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Wednesday, March 19, 2014

Workshop Wednesday - Charting Your Progress

When I studied fine art, it was so simple to keep up with where I'd been, where I was, where I was going. We kept portfolios of our work and our teacher would line up our weekly paintings and go over our improvements with us. All I had to do was set up two pieces and I could see where I'd improved.

When I rode, someone would tape me, and I could watch the playback and see just why a movement wasn't coming together. I could tell the horse wasn't responding, but I needed to see why that was my fault.

It's a more complicated process to track your writing, but it's an important part of a writer's self-education. The next few weeks, I want to talk about education and becoming a stronger writer. Today, I'll start with progress-tracking.

I believe that everything you write has the ability to make you a better writer, but you have to be conscious of what you're doing. If you - like so many of the girls I used to ride with - go around thinking "I'm fab" and you never reflect, you won't ever improve. You have to be able to take a step back from your work, and look at it with fresh eyes, own up to what you need to work on, and think about how you can take positive steps forward. It's like riding in front of a mirror - and oh, sometimes that was painful - and realizing, "Aha, I need to put my outside leg further back. My right hand keeps drifting. I should be more upright in my shoulders." You've got to ride in front of a mirror. But how? It's different for everyone, but here's what works for me:

- I re-read my old work. Not for fun, and not cover-to-cover, but I'll take one of my own books off the shelf, flip through, read a chapter or two, and jot notes. It's surprising how fast I have a list of things to watch out for in my current project: overused mannerisms; goofy punctuation things I thought were cute, but weren't; confusing sections of text; melodrama (I have to really watch that); that sort of thing. I also look for turns of phrase I really like, and write those down too.

- I like to write mock-papers as if I'm analyzing my own books for a class. (Because I'm a nerd) But in my head, it works, and it works best with older stories and books that I haven't thought about in some time. Most recently, I did it with Keep You to prep for the book club discussion of it, and it was a revealing exercise. I pulled out themes, searched for holes, broke down characters. My writing is always more thematic than I ever plan it to be. As I write, it's just a story, so it's cool to go back and find the under layers (next week I'll talk about how reading builds a subconscious mind that creates theme without you knowing about it). Doing this also helps me see the patterns in my writing...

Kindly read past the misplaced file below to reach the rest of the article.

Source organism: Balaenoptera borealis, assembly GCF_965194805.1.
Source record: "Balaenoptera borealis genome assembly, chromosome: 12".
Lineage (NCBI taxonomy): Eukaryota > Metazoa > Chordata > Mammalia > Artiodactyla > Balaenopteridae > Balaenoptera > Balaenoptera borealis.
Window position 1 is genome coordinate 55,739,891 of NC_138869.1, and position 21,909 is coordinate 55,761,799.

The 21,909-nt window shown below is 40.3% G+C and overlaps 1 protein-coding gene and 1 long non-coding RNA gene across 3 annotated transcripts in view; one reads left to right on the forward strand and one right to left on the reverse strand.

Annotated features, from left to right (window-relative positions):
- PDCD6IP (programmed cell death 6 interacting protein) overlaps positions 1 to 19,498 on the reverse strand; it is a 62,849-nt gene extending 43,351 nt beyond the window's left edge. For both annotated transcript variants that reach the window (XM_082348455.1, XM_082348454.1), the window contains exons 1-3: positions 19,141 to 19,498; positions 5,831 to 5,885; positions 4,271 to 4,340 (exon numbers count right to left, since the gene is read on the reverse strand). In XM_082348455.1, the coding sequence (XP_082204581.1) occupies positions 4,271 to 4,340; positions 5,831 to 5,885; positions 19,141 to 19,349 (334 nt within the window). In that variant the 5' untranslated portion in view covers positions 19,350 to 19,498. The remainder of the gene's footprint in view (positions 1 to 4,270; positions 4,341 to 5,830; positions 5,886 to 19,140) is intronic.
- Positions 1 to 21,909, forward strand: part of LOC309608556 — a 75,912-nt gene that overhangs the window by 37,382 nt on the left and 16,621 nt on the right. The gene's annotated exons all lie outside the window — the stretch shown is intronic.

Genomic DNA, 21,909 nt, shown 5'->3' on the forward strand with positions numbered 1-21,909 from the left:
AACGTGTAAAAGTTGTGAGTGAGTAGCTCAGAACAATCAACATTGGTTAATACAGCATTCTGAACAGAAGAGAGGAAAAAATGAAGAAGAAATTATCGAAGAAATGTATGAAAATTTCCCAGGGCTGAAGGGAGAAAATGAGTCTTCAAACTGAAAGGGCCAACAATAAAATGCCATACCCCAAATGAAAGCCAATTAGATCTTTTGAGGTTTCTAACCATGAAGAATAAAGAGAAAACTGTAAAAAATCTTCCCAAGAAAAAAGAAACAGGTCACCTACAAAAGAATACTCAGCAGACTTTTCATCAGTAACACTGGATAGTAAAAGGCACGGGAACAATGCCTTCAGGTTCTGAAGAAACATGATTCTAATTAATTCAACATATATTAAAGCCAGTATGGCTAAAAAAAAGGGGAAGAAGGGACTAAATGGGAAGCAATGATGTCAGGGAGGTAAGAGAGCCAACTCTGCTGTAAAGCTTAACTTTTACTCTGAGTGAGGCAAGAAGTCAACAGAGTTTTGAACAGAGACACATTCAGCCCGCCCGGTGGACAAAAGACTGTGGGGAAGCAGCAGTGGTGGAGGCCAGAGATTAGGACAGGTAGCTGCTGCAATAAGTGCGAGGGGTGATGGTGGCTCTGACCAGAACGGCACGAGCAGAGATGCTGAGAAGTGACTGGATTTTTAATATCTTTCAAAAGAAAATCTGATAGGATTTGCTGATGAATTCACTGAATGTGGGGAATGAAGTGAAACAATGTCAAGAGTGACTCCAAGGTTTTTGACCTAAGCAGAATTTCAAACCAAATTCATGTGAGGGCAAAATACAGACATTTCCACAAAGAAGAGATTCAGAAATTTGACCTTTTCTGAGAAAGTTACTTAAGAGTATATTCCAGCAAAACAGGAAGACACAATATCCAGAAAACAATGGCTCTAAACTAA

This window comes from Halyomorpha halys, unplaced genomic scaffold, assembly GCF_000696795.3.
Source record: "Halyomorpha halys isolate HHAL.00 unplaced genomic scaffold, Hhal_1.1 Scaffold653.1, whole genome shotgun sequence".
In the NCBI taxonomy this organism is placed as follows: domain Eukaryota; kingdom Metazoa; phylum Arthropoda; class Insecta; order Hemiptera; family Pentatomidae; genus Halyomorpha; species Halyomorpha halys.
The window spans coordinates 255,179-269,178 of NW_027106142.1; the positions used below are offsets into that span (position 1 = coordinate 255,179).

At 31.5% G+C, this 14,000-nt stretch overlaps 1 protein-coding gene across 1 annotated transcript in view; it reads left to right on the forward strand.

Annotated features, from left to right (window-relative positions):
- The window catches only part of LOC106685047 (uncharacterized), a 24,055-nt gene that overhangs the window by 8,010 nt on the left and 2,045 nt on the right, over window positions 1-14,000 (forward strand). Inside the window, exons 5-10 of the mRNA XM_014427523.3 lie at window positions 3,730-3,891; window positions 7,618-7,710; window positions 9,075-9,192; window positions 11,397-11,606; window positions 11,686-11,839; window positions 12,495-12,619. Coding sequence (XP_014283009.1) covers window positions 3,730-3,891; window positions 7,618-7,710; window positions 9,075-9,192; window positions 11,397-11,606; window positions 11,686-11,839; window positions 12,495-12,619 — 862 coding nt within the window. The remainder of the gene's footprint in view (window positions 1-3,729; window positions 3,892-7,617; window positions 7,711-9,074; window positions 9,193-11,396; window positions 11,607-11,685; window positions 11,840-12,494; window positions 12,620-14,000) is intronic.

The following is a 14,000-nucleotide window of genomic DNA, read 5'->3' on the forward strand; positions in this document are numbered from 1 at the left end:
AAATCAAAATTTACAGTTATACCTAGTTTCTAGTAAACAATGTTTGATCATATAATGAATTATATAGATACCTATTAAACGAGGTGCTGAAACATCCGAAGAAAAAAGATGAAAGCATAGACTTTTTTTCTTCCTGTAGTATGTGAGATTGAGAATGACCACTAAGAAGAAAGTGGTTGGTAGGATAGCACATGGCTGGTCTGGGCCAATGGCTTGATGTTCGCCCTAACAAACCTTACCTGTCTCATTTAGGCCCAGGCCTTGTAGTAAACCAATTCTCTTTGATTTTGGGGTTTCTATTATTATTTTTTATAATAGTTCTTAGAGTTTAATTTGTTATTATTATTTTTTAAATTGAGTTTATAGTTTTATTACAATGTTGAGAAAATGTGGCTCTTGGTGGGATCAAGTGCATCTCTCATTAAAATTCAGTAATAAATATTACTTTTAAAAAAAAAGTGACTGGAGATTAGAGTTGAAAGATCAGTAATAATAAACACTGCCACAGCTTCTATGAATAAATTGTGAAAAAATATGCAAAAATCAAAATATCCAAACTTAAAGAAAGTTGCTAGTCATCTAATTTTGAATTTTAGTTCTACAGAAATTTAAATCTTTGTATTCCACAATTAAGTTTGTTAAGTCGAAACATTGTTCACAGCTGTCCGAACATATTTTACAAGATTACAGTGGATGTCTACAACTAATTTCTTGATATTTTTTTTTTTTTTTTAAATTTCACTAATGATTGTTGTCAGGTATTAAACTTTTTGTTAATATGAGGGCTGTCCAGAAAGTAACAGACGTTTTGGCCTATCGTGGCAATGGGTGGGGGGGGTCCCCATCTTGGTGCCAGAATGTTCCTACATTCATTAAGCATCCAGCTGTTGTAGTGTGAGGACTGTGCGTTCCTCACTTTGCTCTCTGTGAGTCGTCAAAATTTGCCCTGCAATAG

- After nine books, I can look back at the things that are present in all my works, and from them, interpret what kind of author I am. This sounds so simple, but I've found that, at the beginning of the publishing process, I knew what kind of writer I wanted to be - now I have proof of what I am. Take out setting and fluff and individual quirks, and I'm passionate about a type of storytelling that can move between genres: I love writing about families, in all their forms; themes of family, justice, pride, flaw, and acknowledgement of evil are important to me; a love of English literature and fairy tales are the framework of my imagination, and these threads can be woven into any kind of tapestry. Now, I can say, with finality, that I write DRAMA. And drama can live in any genre.

Similarly, this kind of analysis could help someone decide what genre they want to try, or reinforce that they are in the right one.

- I've gotten in a habit of daily progress reports. At the end of every night, before I close down the computer, I record my favorite lines of the day, and highlight lines I feel iffy about. A few days later, I go back and look at them again, and cut what sticks out as weak, all the better to highlight the strong points. This process is helping me trim the fat, alter lines to make them more impactful, and hopefully, when it comes time to edit, there will be less revision involved.

Self-awareness is essential. You have to be aware of what you're actually producing, not just what you wish you were. Only when you admit where you are, can you hope to go someplace new. Looking at your own work through an honest lens is an important part of growing as an author. I haven't reached the top of my mountain - not by a long shot - but reflecting on what I've written so far is helping me navigate the routes ahead.

And what helps guide us on these mountain trails? Books. Books, books, books, and more books. We'll talk about the importance of reading next week.

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